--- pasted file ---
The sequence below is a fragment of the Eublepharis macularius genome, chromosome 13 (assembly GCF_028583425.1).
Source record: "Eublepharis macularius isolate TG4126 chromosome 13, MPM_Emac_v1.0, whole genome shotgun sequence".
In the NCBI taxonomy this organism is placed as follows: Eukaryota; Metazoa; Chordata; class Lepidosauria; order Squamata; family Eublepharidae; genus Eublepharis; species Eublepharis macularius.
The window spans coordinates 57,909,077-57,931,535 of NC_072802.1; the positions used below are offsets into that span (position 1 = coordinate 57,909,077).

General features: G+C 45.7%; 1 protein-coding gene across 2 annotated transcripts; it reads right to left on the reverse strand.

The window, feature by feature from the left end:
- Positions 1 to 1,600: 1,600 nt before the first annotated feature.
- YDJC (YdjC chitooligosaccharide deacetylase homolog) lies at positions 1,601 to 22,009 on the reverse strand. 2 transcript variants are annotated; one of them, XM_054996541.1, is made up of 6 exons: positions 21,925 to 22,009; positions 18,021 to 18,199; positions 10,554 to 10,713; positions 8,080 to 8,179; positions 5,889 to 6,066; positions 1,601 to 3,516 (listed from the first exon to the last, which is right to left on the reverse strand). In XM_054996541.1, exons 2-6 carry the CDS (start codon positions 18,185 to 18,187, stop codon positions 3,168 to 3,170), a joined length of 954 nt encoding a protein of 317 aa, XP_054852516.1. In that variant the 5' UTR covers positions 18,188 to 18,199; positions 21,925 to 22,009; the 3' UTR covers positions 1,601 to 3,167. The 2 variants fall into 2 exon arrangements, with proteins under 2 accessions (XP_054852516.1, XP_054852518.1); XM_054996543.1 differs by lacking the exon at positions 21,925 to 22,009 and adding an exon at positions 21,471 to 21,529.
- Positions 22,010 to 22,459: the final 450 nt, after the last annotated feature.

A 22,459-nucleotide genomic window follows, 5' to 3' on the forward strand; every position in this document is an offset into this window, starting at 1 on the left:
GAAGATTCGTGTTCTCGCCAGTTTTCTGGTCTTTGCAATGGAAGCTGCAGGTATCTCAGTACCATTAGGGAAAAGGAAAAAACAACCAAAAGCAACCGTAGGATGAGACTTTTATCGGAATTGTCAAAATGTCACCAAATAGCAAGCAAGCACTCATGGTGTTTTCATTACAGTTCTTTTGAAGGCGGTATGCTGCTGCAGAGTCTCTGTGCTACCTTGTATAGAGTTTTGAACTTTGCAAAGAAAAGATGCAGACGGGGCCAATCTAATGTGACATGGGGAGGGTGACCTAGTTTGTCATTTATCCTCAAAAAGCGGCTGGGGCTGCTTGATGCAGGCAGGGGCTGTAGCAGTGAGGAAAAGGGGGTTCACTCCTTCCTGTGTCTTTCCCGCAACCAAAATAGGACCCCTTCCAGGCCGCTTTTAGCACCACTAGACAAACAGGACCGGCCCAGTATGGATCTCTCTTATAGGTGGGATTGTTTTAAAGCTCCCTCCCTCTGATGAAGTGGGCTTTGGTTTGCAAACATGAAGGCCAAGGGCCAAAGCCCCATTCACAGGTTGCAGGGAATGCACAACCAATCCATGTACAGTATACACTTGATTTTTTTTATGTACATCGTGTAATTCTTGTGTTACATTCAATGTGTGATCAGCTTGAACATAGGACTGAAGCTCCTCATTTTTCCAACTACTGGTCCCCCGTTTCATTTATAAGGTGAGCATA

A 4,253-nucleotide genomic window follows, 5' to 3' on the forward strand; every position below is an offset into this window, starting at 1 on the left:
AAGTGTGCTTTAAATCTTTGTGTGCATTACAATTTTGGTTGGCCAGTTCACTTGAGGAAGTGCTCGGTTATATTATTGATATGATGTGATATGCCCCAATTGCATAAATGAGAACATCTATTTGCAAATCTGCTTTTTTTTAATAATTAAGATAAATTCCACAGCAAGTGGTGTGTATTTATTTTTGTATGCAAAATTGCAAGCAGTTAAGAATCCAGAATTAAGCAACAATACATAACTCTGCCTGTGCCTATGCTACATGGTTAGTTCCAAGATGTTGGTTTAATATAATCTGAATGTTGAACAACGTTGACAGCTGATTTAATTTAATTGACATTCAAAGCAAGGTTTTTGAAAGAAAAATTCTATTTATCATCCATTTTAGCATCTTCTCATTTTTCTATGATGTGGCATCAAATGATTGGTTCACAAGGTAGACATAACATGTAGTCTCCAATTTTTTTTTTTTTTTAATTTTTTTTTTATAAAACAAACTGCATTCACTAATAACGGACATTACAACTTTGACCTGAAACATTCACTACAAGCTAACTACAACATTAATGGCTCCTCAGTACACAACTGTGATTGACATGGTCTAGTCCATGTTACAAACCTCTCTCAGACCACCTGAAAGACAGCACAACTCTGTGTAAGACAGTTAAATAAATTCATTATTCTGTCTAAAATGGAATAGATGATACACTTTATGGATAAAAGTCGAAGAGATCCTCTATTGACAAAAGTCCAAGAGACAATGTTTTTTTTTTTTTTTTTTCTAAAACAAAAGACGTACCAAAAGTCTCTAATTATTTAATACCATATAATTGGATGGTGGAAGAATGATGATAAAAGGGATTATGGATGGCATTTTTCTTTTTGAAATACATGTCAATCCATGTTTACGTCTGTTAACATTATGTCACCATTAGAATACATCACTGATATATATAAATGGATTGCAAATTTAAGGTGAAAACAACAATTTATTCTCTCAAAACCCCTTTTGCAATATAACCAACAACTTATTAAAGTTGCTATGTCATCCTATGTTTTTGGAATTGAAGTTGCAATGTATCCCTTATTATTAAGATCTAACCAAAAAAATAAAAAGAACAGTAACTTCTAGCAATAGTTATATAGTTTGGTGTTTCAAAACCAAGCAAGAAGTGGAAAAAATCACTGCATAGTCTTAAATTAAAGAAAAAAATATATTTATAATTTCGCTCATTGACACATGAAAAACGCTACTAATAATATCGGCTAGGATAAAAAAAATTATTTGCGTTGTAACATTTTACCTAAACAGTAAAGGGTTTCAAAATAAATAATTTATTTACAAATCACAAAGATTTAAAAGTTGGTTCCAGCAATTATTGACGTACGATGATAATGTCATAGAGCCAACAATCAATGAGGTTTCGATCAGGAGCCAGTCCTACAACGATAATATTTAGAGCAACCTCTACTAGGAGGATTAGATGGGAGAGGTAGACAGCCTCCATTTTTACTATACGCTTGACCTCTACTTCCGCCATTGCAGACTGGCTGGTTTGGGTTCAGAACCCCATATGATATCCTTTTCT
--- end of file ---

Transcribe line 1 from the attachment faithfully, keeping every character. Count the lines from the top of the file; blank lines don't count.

The sequence below is a fragment of the Eublepharis macularius genome, chromosome 13 (assembly GCF_028583425.1).